It would appear that many of my reviews, those of TV shows at least, seem to be crawling desperately some distance behind the bandwagon, not unlike Leo in The Revenant. I don’t usually go to the cinema on my own, and my social calendar was rather full this week, so partly out of laziness and partly out of a blind refusal to show up stag, here’s a healthy dose of political intrigue so edgy you need gauntlets to handle it lest it draw blood.
For the uninitiated, House Of Cards follows the political machinations of congressman Frank Underwood, Democrat (yes, they can be evil as well) and House Majority Whip, whose passing over for the role of Secretary Of State sparks a slow but cunning ascent to power. With the help of his socialite wife Claire and submissive yet apparently principled journalist Zoe Barnes, Frank proceeds to coerce and intimidate those who stand in the way of his ambitions.
I read somewhere that the novel on which this show is based (Netflix Original my arse) drew much inspiration from Macbeth and Richard III. Quite appropriate given Kevin Spacey’s theatrical history, but such inspirations definitely shine through the themes of corruption and ambition, and when placed in the setting of The White House it gives a fresh spin on an established story which is topical enough for many viewers to get behind.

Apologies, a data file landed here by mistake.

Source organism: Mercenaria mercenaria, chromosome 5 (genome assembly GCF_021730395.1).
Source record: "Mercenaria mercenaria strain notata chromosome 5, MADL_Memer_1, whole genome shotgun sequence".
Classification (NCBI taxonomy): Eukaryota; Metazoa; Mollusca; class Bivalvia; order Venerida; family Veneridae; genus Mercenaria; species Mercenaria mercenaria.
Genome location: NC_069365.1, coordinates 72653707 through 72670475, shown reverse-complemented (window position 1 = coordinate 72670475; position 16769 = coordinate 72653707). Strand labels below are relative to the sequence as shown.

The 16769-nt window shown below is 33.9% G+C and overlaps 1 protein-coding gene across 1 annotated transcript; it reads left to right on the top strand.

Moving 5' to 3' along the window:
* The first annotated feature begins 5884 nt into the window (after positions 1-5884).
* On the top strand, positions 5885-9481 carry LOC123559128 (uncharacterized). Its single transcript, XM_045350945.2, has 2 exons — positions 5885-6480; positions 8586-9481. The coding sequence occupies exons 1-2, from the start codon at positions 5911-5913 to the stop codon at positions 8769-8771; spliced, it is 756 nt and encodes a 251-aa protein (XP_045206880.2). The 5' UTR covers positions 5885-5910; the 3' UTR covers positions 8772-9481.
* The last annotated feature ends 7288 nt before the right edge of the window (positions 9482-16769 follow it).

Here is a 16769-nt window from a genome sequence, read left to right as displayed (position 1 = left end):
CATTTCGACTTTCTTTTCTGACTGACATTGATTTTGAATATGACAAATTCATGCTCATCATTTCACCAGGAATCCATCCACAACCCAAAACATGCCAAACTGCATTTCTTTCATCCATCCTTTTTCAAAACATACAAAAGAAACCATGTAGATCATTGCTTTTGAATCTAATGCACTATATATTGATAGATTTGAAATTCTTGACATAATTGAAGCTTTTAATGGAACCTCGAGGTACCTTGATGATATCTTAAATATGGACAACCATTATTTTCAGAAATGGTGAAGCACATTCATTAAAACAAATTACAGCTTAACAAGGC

That being said, House Of Cards is not without its faults. The setting and intricacies of the plot demand that the viewer know a little more about the US political system than is perhaps necessary. The characters are compelling and well rounded, but I struggled to get on board with Peter Russo, who at times simply comes across as a bit too wet, and not exactly a convincing politician. The opening titles and music are quite boring too, with the former being landmark porn for all of Washington DC’s most popular tourist destinations.
If this review seems a little thin on the ground is that the show seems to be keeping its cards very close to its chest (no pun intended), and certainly takes a while to hit the road. Even its more dramatic moments are somewhat underplayed, which may well be the point, but it doesn’t do well to hold ones attention per 50 minute episode.
Don’t think that because of these critiques that House Of Cards isn’t worth your time, because it definitely is. But it is complex viewing, and not something one can have simply running in the background while you’re having your dinner. In order to enjoy it, you need time and concentration. If you have both of those things, then you will see what people are raving about, and the writing and drama will not disappoint you.